BMW breaks through
Until the X5, not many thought it could be done, writesGRAHAMSMITH
THE surge in popularity of the sports utility vehicle meant that every maker was eventually going to get involved in the fast-growing market segment.
It’s been the sales phenomenon of the new century, and the momentum does not look like slowing.
Four-wheel-drive wagons have long been popular for bush driving, but the development of electronics meant they can be refined for city use.
The BMW X5 was one of the first of the new-breed luxury SUVs and was received with rave reviews, even by those who doubted any manufacturer could build a heavy car with road manners.
THE SUV has been an attempt to blend bush freedom with town rules — taming of the old bush-basher and giving it the refinement to cope with town traffic.
BMW got close with the X5, not surprising given the sporting nature of the brand.
There’s no escaping the body roll and sway that came with the territory, but the 3.0-litre V6 model set a standard with a balance and responsiveness belying its mass and physical dimensions.
The X5 began life as a 4.4-litre V8 in 2000. It had double overhead camshafts and 32 valves and put out 210kW and 440Nm. It was joined a few months later by a 3.0-litre double-overhead-camshaft V6 that produced 170kW and 300Nm.
Finally, in 2002 they were joined by a 4.6-litre V8 that delivered 255kW and 480Nm.
All of that was directed through a five-speed automatic transmission to all four wheels as required.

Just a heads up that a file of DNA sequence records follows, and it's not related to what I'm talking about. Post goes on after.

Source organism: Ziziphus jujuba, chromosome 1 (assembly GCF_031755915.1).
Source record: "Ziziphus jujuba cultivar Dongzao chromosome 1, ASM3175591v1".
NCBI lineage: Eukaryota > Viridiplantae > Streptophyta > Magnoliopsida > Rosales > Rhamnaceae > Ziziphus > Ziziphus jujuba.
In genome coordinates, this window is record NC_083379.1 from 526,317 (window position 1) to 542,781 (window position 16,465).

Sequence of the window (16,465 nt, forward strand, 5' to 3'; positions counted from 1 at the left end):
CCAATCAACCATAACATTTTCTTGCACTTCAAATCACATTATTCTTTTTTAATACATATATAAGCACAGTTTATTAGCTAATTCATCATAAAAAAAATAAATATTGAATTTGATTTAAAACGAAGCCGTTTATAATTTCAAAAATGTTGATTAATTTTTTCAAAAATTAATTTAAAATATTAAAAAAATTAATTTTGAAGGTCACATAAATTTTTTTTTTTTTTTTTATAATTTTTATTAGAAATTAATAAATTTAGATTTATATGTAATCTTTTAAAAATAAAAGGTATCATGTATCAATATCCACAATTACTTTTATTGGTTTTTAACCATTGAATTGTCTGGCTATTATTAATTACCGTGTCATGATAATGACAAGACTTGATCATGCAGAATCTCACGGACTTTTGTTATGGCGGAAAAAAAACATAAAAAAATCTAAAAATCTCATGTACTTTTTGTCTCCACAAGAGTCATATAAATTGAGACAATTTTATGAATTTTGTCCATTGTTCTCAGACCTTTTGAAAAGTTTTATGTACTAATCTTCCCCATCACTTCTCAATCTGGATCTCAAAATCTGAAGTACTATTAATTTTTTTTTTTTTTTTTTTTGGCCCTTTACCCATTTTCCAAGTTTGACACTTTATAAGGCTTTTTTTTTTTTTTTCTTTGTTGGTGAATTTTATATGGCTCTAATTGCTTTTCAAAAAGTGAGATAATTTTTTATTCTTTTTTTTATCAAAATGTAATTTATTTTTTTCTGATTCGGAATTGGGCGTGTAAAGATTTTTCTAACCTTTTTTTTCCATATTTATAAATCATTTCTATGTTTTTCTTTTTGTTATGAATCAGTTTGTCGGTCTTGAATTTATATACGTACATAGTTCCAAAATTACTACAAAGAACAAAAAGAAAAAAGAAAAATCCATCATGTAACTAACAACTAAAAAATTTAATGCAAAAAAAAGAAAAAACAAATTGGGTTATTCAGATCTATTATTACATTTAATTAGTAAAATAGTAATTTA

The X5 handled slippery roads with ease, and stood up beyond the bitumen provided the going wasn’t too tough.
The X5 was equipped with everything that opened and shut, so you wouldn’t be left wanting for anything.
ON THE LOT
THE X5 doesn’t come cheap. It’s got a blue-and-white spinner badge on the bonnet, so it’s always going to have a high price on the sticker. Pay $ 38,000-$ 48,000 for a V6, $44,000-$62,000 for a small V8 and $68,000-$78,000 for a big-bore V8.
IN THE SHOP
EVEN BMWs break down on occasion, so don’t buy an X5 thinking you’ve got something that’s bulletproof. That said, they’re good with few flaws. If you need to do repairs, be prepared for a big bill for parts because they are expensive. Ensure your car has a good service record.
MASS will always win out when it comes to the crunch and the X5 is well endowed in that area. But it handles, steers and stops well, so it has good dynamic safety.
It also has all of the safety items you would expect. Look for an array of airbags on all sides.
AT THE PUMP
PUSHING a vehicle weighing about two tonnes around town isn’t cheap, so don’t expect miracles from the X5. The 3.0-litre V6 should return 11-13 litres for 100km, the V8s one or two more if you can control your right foot.
THE BOTTOM LINE
IF YOUR budget allows, the X5 sets the standard for luxury SUVs.
Bouncing the opposition: the BMW X5 broke all the SUV rules when it was released, and it’s still in a class of its own.